At a Washington, DC gathering of African state leaders and U.S. corporations, President Obama on Tuesday unveiled a multi-billion dollar drive to promote U.S. business investments in Africa. While the President said the plan will unleash "the next era of African growth," experts warn it amounts to more of the same extractive policies that have already impoverished and dispossessed people across the continent.
"All you have to do is look who has a seat at the table to understand what is happening," said Emira Woods, expert on U.S. foreign policy in Africa and social impact director at ThoughtWorks, a technology firm committed to social and economic justice, in an interview with Common Dreams. "We're talking African leaders, some with bad human rights records, and American CEOs."
"Strip away all the modern PR and prettified palaver and it’s an ugly scramble for oil, minerals, and markets for U.S. goods. Everyone wants a piece of Africa: drooling outsiders, corrupt insiders, cynical middle men."
—John Feffer, Foreign Policy in Focus
Obama's much-touted "Africa Summit"—which started Monday and ends Wednesday—is co-sponsored by the U.S. Commerce Department and former New York Mayor Michael Bloomberg's foundation, and was attended by chief executives of General Electric, Coca-Cola, Wal-Mart, IBM, and other multinational corporations.
Obama took the opportunity to announce $7 billion in what the White House describes as "new financing to promote U.S. exports to and investments in Africa." Obama also championed $14 billion in new investments by U.S. corporations in Africa, which includes $5 billion from Coca-Cola for manufacturing equipment. This is in addition to another $12 billion in new commitments for Obama's Power Africa initiative, which will give multinational corporations—including GE—billions of dollars in energy deals to "double the number of people with access to power in Sub-Saharan Africa." The total bill comes to $33 billion for "supporting economic growth across Africa and tens of thousands of U.S. jobs," according to the White House.
"We've got to do better, much better," said Obama. "I want Africans buying more American products and I want Americans buying more African products."
General Electric chief executive Jeffrey Immelt put the interest of U.S. corporations more bluntly at a discussion moderated by former U.S. President Bill Clinton on Tuesday. “We kind of gave Africa to the Europeans first and to the Chinese later, but today it’s wide open for us," he said, according to the Washington Post.
“I’m excited about Africa,” Wal-Mart chief executive Doug McMillon said at the same discussion. “For us, it’s a long-term proposition. We invested $2.6 billion in 2011, and that’s just the beginning.”
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But that is just what critics are worried about.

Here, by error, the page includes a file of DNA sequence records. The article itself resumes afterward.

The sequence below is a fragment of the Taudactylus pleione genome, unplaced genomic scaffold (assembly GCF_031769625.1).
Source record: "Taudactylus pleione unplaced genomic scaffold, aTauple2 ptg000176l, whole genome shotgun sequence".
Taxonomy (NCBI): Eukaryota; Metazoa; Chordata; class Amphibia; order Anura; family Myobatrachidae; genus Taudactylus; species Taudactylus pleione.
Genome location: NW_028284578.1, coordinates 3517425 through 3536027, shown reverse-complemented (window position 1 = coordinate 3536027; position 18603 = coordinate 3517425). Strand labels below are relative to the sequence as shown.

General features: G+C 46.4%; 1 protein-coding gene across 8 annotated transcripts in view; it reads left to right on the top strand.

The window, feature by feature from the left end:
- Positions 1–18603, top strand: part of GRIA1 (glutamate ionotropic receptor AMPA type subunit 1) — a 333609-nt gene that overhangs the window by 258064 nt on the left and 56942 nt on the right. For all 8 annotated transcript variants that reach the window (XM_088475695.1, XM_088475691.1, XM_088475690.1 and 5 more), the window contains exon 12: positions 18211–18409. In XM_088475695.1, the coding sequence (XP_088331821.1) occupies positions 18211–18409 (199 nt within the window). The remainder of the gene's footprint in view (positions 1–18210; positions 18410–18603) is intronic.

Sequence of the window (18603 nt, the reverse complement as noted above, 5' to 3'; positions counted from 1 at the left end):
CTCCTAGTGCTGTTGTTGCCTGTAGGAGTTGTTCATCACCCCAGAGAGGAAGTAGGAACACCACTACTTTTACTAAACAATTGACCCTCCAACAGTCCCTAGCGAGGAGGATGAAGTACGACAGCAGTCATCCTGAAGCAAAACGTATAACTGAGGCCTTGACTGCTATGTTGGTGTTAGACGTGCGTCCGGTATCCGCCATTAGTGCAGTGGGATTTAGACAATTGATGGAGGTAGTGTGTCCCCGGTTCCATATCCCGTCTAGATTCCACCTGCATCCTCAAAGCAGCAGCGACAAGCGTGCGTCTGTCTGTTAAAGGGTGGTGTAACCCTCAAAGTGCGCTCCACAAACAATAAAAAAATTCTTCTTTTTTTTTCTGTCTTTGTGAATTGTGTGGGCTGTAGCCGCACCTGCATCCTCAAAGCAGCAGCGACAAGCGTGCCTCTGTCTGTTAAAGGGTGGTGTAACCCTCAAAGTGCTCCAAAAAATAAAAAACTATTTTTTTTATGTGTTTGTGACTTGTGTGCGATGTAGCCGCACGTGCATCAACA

"If there is business as usual, we will continue to have a situation where people on whose land resources lie will be pushed further and further to the brink, left without health care, housing, education, or any means of benefiting."
—Emira Woods, ThoughtWorks"Strip away all the modern PR and prettified palaver and it’s an ugly scramble for oil, minerals, and markets for U.S. goods," writes John Feffer for Foreign Policy in Focus on Wednesday. "Everyone wants a piece of Africa: drooling outsiders, corrupt insiders, cynical middle men."
"What we are seeing are that the rules of the game have long been stacked in the favor of one percent: multinational corporations and CEOs and the local elites who do their bidding," said Woods. "If there is business as usual, we will continue to have a situation where people on whose land resources lie will be pushed further and further to the brink, left without health care, housing, education, or any means of benefiting."
In an analysis published last year, the World Bank found that Africa's economic growth and foreign investment over the past decade have failed to benefit a majority of people living on the continent, and deep poverty and inequality are “unacceptably high and the pace of reduction unacceptably slow.” The report predicts, "Almost one out of every two Africans lives in extreme poverty today," and by the year 2030, "a vast majority of the world's poor will be located in Africa."
Woods warned that that drive for investment from oil and gas extraction industries is especially dangerous for a continent that is already at the "epicenter of climate catastrophe." According to Woods, "Power Africa is very focused on accessing new sources of oil that have been discovered in and around the African continent without recognizing the long-term implications of continuing on a path of fossil fuels."
Woods emphasized that the push for U.S. investments, represented at the summit, takes place alongside the expansion of the U.S. military's AFRICOM, as well as weapons, across the country, furthering the destabilization and militarization of numerous communities. "Economic interests are bolstered by military power to reinforce the opportunity to fully extract resources," said Woods.
"What is needed now is a change to the status quo."